Imagine the following scene: Teacher: Sweetheart, your shirt is all ripped up in the back. What happened at PE? Sunshine: Yeah! It got the mess rip outta' it! Meak: Yeah, he been chase by he girlfrien'. She be like "ching ching ching!" (slashing mothion made with both arms, karate style) and he be like "Ahh!" (run away with high pitched squeal). Teacher: Oh, well, that would make sense (walk away, looking befuddled). That was how my morning started. Clearly, it led to a delighted smile on my part (a befuddled teacher should always smile, maybe even knuckle bump if the occassion calls for it). I had a troupe of 4th graders who were fidgety and cranky for 93 minutes this morning. It was the hardest 93 minutes of Lent so far.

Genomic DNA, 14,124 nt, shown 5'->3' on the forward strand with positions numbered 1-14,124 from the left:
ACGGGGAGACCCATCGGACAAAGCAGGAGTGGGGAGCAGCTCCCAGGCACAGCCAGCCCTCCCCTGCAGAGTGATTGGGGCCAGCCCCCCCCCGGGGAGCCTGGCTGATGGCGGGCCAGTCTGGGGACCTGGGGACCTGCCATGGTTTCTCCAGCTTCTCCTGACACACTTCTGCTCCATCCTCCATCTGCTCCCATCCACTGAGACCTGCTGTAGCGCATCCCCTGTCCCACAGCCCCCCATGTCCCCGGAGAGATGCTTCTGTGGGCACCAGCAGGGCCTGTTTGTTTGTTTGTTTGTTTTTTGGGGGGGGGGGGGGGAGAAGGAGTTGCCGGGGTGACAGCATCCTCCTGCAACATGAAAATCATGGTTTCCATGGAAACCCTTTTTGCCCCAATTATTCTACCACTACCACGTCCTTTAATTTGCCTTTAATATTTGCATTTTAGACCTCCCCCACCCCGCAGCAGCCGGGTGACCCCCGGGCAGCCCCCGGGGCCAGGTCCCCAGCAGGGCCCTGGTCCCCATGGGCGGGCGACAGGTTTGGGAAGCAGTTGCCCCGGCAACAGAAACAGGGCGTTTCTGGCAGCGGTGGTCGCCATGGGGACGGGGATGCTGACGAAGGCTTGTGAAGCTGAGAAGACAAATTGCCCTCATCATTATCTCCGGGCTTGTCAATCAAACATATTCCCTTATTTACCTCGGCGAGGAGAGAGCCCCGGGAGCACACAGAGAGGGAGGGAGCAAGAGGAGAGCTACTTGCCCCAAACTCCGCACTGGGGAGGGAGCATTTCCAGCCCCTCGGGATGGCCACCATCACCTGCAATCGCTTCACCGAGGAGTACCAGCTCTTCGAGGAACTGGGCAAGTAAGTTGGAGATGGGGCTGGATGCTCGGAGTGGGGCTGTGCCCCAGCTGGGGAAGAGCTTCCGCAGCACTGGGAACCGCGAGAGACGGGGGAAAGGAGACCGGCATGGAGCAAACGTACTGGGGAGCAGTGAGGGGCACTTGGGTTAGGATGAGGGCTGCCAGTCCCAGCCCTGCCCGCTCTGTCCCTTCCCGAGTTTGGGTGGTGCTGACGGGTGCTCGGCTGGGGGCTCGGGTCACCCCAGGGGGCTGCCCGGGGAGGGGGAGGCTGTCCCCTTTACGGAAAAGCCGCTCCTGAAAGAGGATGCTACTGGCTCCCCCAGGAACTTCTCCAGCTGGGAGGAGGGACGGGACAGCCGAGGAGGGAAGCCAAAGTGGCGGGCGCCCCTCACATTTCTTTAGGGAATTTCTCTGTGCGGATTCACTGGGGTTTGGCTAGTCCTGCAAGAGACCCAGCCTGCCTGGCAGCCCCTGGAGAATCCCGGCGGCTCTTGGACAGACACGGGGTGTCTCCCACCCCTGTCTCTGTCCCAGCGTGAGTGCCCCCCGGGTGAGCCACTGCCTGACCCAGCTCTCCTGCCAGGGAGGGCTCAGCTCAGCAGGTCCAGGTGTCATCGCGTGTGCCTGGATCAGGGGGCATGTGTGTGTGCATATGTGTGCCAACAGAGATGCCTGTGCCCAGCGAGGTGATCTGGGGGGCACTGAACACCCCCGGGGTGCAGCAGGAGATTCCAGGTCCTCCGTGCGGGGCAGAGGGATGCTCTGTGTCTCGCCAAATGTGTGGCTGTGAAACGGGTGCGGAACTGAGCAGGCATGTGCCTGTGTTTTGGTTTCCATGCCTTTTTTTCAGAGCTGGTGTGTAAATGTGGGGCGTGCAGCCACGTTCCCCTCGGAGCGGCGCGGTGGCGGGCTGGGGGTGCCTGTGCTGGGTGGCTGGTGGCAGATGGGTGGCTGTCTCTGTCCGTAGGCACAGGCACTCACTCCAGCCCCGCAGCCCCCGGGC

Sidenote: I gave up using my cranky voice for Lent. I know that not using my cranky voice is virtually impossible (thank you, job) and that I will inevitably fail at this commitment. But (a) I'm a commitment phobe anyway and (2) I feel that if Jesus were teaching my students he would use his cranky voice and love the heck out of them....just like I do. Sometimes, a kid needs a little cranky voice in their life.I eventually gave the little sweethearts my "disappointed face" and reminded them that I do, in fact, know how to find the mean, median, mode, and range of a set of numbers. All by myself! I also know that, no matter how upset they get, they can not use a calculator to add up the numbers....or a times table sheet. Cranky voice drew a heart with bubbles floating around it. Cranky pants told me he didn't know how may times 9 went into 11 and that he "wadn't gon' do nothin' bout figurin' it out." Angry girl said that Smiley was a long-eared baldheaded gay mamma. Tootsie called Bootsie's dead grandmamma's name three times before Bootsie hit Tootsie upside the head and told her to stuff it. Excellent stuff here, folks. I love it, really. Tomorrow, from 8:00am until 9:00am a nice woman will come in and watch me with this group of sugarcakes. She will later be writing a review of my teaching abilities based upon this observation. Until yesterday, when I was informed of the looming dooming event, I had been planning on having a test. It's a Friday, we've spent 2 weeks on MMMR, we need to test and move on with our lives (see, commitment phobe again). I was told I can not have a test, because they need to see me teach. Thought process: Oh, well in that case I'll rearrange my entire teaching schedule for the next 2 weeks (only about a month out from the state test, mind you) in order to accomodate your observation. No problem. Really, I mean that. It's completely fine. Please, let's do this again sometime really soon. In preparation for the awesomeness that IS (positive thinking goes a long way, I'm told) going to happen tomorrow from 8:00-9:00 I purchased approximately 48 pieces of quality candy from the local grocery store last night. Bribery at its finest, folks. Those of you trying to fix March Madness could learn a thing or two here.